Posts tagged: anatomy

Jeffries Wyman papers are open for research

By , December 18, 2017

The Center for the History of Medicine is pleased to announce that the Jeffries Wyman, 1814-1874, papers are open for research. Jeffries Wyman was the Hersey Professor of Anatomy at Harvard University, Cambridge, Massachusetts, from 1847 to 1874, as well as the first curator of what came to be known as the Peabody Museum of American Archaeology and Ethnology (1866-1874), also in Cambridge. He was the President of the Boston Society of Natural History (1856-1870), and a councilor of the American Academy of Arts & Sciences. Though a graduate with a medical doctorate from Harvard Medical School, Boston, Massachusetts, following graduation Wyman chose to focus on naturalist research, including but not limited to studies of human and comparative anatomy, physiological observations, as well as paleontological and ethnological examinations of fossils, and observations of animal habits. The papers include records relating to his work as a researcher, professor, and author, as well as related professional activities.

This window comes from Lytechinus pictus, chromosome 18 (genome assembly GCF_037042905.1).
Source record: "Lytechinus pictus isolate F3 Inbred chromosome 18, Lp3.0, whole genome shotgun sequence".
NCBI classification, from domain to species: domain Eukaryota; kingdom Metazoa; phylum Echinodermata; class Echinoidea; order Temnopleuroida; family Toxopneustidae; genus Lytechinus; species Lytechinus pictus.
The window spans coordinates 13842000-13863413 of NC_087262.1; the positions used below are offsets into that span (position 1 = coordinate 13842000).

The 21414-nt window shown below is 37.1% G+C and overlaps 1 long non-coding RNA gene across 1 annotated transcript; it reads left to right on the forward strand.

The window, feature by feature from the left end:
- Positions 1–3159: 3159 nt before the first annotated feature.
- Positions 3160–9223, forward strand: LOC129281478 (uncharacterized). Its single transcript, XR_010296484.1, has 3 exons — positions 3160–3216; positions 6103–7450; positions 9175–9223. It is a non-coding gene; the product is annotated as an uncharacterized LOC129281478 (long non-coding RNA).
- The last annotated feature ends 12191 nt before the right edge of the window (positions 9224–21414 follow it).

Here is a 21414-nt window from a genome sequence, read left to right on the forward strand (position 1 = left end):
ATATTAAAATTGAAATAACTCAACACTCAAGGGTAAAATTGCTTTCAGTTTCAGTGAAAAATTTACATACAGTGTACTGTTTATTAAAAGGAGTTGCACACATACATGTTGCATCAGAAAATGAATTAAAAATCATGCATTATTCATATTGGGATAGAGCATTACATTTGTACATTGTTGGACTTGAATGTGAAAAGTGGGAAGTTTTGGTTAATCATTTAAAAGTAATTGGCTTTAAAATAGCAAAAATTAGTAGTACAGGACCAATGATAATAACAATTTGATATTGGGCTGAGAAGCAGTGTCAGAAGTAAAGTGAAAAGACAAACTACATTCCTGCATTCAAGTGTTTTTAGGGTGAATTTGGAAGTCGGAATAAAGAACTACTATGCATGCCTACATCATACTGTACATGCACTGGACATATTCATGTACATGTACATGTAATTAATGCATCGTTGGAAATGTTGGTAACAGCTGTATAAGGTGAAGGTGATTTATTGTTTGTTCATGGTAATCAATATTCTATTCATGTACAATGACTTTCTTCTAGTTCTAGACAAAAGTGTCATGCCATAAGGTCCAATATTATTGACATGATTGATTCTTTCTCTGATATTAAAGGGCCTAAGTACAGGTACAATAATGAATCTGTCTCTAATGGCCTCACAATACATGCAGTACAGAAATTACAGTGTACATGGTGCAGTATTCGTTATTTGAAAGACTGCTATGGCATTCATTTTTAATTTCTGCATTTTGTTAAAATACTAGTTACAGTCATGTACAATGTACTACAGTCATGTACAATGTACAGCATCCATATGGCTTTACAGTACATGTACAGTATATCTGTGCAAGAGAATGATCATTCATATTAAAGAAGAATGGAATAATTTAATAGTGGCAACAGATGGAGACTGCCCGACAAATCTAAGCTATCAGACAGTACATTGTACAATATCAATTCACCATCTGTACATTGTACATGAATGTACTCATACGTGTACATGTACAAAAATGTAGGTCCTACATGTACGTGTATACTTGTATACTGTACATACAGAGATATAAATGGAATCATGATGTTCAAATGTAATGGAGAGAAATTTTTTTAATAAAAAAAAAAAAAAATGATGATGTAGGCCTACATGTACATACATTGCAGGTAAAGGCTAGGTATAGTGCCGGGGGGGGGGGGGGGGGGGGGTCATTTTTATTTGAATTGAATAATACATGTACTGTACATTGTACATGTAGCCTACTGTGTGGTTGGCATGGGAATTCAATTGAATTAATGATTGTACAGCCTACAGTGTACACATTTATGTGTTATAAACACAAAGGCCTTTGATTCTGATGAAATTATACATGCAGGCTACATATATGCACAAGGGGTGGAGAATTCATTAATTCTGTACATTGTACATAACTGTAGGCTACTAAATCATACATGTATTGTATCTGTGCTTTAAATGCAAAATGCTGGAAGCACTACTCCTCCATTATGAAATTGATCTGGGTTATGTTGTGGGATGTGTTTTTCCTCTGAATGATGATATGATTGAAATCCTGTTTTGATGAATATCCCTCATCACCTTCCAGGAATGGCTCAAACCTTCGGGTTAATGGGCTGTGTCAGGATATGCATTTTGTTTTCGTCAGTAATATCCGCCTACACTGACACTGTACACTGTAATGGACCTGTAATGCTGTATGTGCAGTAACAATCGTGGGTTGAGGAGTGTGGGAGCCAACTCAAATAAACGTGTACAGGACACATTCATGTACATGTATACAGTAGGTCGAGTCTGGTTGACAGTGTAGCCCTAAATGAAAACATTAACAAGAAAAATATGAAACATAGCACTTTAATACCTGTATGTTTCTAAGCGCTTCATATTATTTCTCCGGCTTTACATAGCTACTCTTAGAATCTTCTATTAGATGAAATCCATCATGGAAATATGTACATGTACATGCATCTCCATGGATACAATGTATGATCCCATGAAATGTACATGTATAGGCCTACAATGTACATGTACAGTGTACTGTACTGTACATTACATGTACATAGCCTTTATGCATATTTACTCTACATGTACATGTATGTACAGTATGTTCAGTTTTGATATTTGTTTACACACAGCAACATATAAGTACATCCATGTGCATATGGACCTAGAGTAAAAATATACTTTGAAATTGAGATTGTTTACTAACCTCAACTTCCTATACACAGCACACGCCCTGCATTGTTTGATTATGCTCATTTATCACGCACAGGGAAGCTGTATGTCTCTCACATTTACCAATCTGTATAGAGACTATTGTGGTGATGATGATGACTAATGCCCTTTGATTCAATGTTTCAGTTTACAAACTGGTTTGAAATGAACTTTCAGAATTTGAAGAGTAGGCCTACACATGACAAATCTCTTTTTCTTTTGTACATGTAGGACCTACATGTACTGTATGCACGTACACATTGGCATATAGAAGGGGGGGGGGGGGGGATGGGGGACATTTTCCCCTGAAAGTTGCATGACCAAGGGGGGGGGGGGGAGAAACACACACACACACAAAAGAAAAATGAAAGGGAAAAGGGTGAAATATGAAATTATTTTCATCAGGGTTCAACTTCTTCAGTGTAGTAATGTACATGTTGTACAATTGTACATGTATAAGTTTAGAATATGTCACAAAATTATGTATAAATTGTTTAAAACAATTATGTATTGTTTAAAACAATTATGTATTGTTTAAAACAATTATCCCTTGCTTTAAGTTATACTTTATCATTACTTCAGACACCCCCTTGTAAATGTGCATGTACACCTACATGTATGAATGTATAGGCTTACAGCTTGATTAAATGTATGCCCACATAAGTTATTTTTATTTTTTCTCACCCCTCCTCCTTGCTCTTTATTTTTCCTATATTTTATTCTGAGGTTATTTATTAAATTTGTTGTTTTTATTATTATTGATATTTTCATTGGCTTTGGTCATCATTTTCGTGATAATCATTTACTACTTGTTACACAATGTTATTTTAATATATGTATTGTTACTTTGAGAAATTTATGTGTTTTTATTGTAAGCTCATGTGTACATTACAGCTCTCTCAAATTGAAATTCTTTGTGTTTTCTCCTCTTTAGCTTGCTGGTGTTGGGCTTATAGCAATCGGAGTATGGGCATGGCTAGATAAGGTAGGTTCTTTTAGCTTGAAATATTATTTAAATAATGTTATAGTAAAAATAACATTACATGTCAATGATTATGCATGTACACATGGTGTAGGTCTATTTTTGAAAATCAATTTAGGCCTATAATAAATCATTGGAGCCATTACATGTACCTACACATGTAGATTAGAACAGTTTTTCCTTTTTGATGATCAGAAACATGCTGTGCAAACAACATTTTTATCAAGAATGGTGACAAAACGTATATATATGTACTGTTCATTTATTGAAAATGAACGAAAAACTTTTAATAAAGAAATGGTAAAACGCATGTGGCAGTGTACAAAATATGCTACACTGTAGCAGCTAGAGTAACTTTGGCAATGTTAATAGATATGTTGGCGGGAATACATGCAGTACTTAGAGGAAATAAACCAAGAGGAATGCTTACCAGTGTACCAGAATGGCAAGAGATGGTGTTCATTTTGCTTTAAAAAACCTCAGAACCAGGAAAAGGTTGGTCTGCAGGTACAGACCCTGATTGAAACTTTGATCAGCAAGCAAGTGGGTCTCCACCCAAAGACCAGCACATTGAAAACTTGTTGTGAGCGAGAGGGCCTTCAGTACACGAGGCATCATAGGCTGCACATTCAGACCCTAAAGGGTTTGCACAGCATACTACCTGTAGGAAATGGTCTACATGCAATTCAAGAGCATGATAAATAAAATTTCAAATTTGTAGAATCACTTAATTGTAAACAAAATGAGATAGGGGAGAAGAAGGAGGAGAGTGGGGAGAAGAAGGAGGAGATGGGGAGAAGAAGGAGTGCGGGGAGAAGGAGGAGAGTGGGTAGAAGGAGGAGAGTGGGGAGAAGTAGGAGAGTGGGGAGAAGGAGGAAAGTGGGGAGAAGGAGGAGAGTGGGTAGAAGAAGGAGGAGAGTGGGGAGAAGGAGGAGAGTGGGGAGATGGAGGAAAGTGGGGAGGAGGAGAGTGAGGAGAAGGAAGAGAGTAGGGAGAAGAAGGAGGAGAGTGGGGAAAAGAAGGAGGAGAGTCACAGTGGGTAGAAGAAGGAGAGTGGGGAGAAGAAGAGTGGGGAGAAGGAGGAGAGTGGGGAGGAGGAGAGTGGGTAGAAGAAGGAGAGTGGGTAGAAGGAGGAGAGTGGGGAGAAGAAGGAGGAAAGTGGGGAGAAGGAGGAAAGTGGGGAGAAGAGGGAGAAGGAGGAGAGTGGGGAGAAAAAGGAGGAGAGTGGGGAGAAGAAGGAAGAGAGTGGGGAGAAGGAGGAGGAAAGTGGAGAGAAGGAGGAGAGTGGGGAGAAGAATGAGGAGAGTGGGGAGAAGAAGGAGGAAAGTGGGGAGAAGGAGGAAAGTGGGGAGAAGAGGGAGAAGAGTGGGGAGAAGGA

Wyman was born in Chelmsford, Massachusetts on 1814 August 11 to Ann Morrill Wyman and Dr. Rufus Wyman (1778-1842), the first physician at the McClean Asylum for the Insane and professional partner of Dr. John Jeffries, after whom his son was named. He attended Philllips Academy in Andover, Massachusetts, and entered Harvard College in 1829, graduating at age nineteen in 1833. Wyman went on to attend Harvard Medical School, acting as house pupil at Massachusetts General Hospital during his four years of study. He graduated with his medical doctorate in 1837. He became a Demonstrator for John C. Warren at Harvard Medical School (1838), and began to shift the focus of his career away from medicine towards anatomy. Wyman then became the Curator at the Lowell Institute, Boston, in 1839, where he delivered a series of public lectures, and remained an affiliate until 1842. Over the next several years, Wyman traveled to Europe to study with doctors, anatomists, scientists, and naturalists such as Richard Owen (1804-1892), P. (Pierre) Flourens (1794-1867), Francois Magendi (1783-1855), H.-M. Ducrotay de (Henri-Marie Ducrotay) Blainville (1777-1850), Isidore Geoffroy Saint-Hilaire (1805-1861), and H. (Henri) Milne-Edwards (1800-1885). Wyman then returned to the Boston area, and on 1847 April 03 was appointed the first Hersey Professor of Anatomy at Harvard University, as this position was moved from Harvard Medical School in Boston to Harvard University in Cambridge following the resignation of John C. Warren. He returned to the Lowell Institute for a series of twelve lectures on Comparative Physiology in 1849. Wyman was involved with the formation of the Museum of Comparative Anatomy and Physiology, and in 1866, when George Peabody (1795-1869) founded what became known as the Peabody Museum of American Archaeology and Ethnology in 1866, Wyman became its first curator.